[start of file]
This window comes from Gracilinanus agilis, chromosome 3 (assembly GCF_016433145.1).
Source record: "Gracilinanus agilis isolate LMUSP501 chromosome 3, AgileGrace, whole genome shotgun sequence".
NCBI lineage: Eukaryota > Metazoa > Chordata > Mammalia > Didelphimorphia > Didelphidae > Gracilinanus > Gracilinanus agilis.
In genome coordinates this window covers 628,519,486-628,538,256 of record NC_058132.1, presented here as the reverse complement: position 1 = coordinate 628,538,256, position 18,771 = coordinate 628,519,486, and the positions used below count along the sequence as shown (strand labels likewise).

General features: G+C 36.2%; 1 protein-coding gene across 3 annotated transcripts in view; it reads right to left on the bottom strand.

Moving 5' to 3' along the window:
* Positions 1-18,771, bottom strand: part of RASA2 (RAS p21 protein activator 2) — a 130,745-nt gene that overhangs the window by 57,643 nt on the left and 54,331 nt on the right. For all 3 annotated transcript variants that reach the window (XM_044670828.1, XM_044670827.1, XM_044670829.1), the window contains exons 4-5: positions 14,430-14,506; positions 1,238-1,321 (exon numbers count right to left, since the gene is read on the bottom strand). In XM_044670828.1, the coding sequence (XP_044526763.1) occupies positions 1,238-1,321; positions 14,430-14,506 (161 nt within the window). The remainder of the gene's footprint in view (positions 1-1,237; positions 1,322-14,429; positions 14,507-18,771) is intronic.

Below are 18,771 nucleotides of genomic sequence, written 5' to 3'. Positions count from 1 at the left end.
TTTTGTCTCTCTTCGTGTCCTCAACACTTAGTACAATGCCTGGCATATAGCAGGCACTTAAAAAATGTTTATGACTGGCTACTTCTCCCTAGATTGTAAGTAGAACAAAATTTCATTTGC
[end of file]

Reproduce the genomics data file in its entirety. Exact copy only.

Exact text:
This window comes from Gracilinanus agilis, chromosome 3 (assembly GCF_016433145.1).
Source record: "Gracilinanus agilis isolate LMUSP501 chromosome 3, AgileGrace, whole genome shotgun sequence".
NCBI lineage: Eukaryota > Metazoa > Chordata > Mammalia > Didelphimorphia > Didelphidae > Gracilinanus > Gracilinanus agilis.
In genome coordinates this window covers 628,519,486-628,538,256 of record NC_058132.1, presented here as the reverse complement: position 1 = coordinate 628,538,256, position 18,771 = coordinate 628,519,486, and the positions used below count along the sequence as shown (strand labels likewise).

General features: G+C 36.2%; 1 protein-coding gene across 3 annotated transcripts in view; it reads right to left on the bottom strand.

Moving 5' to 3' along the window:
* Positions 1-18,771, bottom strand: part of RASA2 (RAS p21 protein activator 2) — a 130,745-nt gene that overhangs the window by 57,643 nt on the left and 54,331 nt on the right. For all 3 annotated transcript variants that reach the window (XM_044670828.1, XM_044670827.1, XM_044670829.1), the window contains exons 4-5: positions 14,430-14,506; positions 1,238-1,321 (exon numbers count right to left, since the gene is read on the bottom strand). In XM_044670828.1, the coding sequence (XP_044526763.1) occupies positions 1,238-1,321; positions 14,430-14,506 (161 nt within the window). The remainder of the gene's footprint in view (positions 1-1,237; positions 1,322-14,429; positions 14,507-18,771) is intronic.

Below are 18,771 nucleotides of genomic sequence, written 5' to 3'. Positions count from 1 at the left end.
TTTTGTCTCTCTTCGTGTCCTCAACACTTAGTACAATGCCTGGCATATAGCAGGCACTTAAAAAATGTTTATGACTGGCTACTTCTCCCTAGATTGTAAGTAGAACAAAATTTCATTTGC